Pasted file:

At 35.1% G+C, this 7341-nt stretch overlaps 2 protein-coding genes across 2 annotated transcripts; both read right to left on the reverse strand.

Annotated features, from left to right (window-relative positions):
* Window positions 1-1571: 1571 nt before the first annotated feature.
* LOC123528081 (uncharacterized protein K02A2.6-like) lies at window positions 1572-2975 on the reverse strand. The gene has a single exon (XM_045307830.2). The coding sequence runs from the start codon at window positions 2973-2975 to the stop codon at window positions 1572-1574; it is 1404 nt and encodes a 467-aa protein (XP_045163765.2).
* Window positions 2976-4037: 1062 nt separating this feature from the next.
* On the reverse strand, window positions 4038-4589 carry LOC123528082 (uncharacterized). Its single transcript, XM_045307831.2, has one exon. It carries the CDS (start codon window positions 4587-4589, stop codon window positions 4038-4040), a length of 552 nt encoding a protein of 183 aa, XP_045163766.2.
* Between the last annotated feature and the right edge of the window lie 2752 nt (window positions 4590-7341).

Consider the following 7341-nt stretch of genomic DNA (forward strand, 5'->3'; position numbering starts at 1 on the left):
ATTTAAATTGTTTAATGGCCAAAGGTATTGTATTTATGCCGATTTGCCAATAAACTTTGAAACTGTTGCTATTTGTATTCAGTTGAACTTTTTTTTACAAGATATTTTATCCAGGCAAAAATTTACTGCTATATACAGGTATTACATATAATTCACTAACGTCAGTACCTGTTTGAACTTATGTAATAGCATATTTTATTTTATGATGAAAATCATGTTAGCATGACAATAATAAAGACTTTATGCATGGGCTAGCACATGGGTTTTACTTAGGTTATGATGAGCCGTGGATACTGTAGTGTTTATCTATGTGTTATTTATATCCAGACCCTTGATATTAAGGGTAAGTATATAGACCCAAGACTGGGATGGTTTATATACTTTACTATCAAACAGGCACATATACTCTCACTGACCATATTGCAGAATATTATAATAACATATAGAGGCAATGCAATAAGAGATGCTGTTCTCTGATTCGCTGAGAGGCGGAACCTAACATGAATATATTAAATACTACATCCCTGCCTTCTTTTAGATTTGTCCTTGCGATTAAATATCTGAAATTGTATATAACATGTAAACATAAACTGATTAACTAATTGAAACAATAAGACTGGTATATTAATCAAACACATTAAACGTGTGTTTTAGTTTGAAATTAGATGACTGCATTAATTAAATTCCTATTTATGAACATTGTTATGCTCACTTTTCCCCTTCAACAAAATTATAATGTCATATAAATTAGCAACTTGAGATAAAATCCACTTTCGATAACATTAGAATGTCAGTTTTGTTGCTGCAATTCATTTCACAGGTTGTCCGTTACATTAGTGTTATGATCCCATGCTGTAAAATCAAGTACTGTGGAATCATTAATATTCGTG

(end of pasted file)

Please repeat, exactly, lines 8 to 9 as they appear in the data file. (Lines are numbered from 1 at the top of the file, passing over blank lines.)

Consider the following 7341-nt stretch of genomic DNA (forward strand, 5'->3'; position numbering starts at 1 on the left):
ATTTAAATTGTTTAATGGCCAAAGGTATTGTATTTATGCCGATTTGCCAATAAACTTTGAAACTGTTGCTATTTGTATTCAGTTGAACTTTTTTTTACAAGATATTTTATCCAGGCAAAAATTTACTGCTATATACAGGTATTACATATAATTCACTAACGTCAGTACCTGTTTGAACTTATGTAATAGCATATTTTATTTTATGATGAAAATCATGTTAGCATGACAATAATAAAGACTTTATGCATGGGCTAGCACATGGGTTTTACTTAGGTTATGATGAGCCGTGGATACTGTAGTGTTTATCTATGTGTTATTTATATCCAGACCCTTGATATTAAGGGTAAGTATATAGACCCAAGACTGGGATGGTTTATATACTTTACTATCAAACAGGCACATATACTCTCACTGACCATATTGCAGAATATTATAATAACATATAGAGGCAATGCAATAAGAGATGCTGTTCTCTGATTCGCTGAGAGGCGGAACCTAACATGAATATATTAAATACTACATCCCTGCCTTCTTTTAGATTTGTCCTTGCGATTAAATATCTGAAATTGTATATAACATGTAAACATAAACTGATTAACTAATTGAAACAATAAGACTGGTATATTAATCAAACACATTAAACGTGTGTTTTAGTTTGAAATTAGATGACTGCATTAATTAAATTCCTATTTATGAACATTGTTATGCTCACTTTTCCCCTTCAACAAAATTATAATGTCATATAAATTAGCAACTTGAGATAAAATCCACTTTCGATAACATTAGAATGTCAGTTTTGTTGCTGCAATTCATTTCACAGGTTGTCCGTTACATTAGTGTTATGATCCCATGCTGTAAAATCAAGTACTGTGGAATCATTAATATTCGTG